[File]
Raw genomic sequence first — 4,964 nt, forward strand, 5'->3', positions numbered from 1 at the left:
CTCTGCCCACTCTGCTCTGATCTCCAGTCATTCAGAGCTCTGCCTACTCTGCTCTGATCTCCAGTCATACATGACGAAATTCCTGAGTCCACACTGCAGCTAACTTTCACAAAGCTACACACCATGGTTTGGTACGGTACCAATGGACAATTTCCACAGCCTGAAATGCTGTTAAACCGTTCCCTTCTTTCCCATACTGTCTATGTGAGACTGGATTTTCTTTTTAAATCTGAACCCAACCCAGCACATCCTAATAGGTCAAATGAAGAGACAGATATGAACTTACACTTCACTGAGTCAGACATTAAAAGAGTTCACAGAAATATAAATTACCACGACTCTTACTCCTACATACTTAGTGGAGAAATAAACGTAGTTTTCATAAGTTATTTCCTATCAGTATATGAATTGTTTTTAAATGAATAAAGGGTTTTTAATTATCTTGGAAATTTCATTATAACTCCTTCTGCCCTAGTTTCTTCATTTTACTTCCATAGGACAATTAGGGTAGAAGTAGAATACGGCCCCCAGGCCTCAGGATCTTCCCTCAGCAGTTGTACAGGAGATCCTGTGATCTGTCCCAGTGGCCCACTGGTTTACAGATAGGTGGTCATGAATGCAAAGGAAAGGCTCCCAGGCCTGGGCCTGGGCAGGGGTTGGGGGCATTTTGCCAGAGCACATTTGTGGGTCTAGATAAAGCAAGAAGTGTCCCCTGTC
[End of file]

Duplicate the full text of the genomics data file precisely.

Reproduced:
Raw genomic sequence first — 4,964 nt, forward strand, 5'->3', positions numbered from 1 at the left:
CTCTGCCCACTCTGCTCTGATCTCCAGTCATTCAGAGCTCTGCCTACTCTGCTCTGATCTCCAGTCATACATGACGAAATTCCTGAGTCCACACTGCAGCTAACTTTCACAAAGCTACACACCATGGTTTGGTACGGTACCAATGGACAATTTCCACAGCCTGAAATGCTGTTAAACCGTTCCCTTCTTTCCCATACTGTCTATGTGAGACTGGATTTTCTTTTTAAATCTGAACCCAACCCAGCACATCCTAATAGGTCAAATGAAGAGACAGATATGAACTTACACTTCACTGAGTCAGACATTAAAAGAGTTCACAGAAATATAAATTACCACGACTCTTACTCCTACATACTTAGTGGAGAAATAAACGTAGTTTTCATAAGTTATTTCCTATCAGTATATGAATTGTTTTTAAATGAATAAAGGGTTTTTAATTATCTTGGAAATTTCATTATAACTCCTTCTGCCCTAGTTTCTTCATTTTACTTCCATAGGACAATTAGGGTAGAAGTAGAATACGGCCCCCAGGCCTCAGGATCTTCCCTCAGCAGTTGTACAGGAGATCCTGTGATCTGTCCCAGTGGCCCACTGGTTTACAGATAGGTGGTCATGAATGCAAAGGAAAGGCTCCCAGGCCTGGGCCTGGGCAGGGGTTGGGGGCATTTTGCCAGAGCACATTTGTGGGTCTAGATAAAGCAAGAAGTGTCCCCTGTC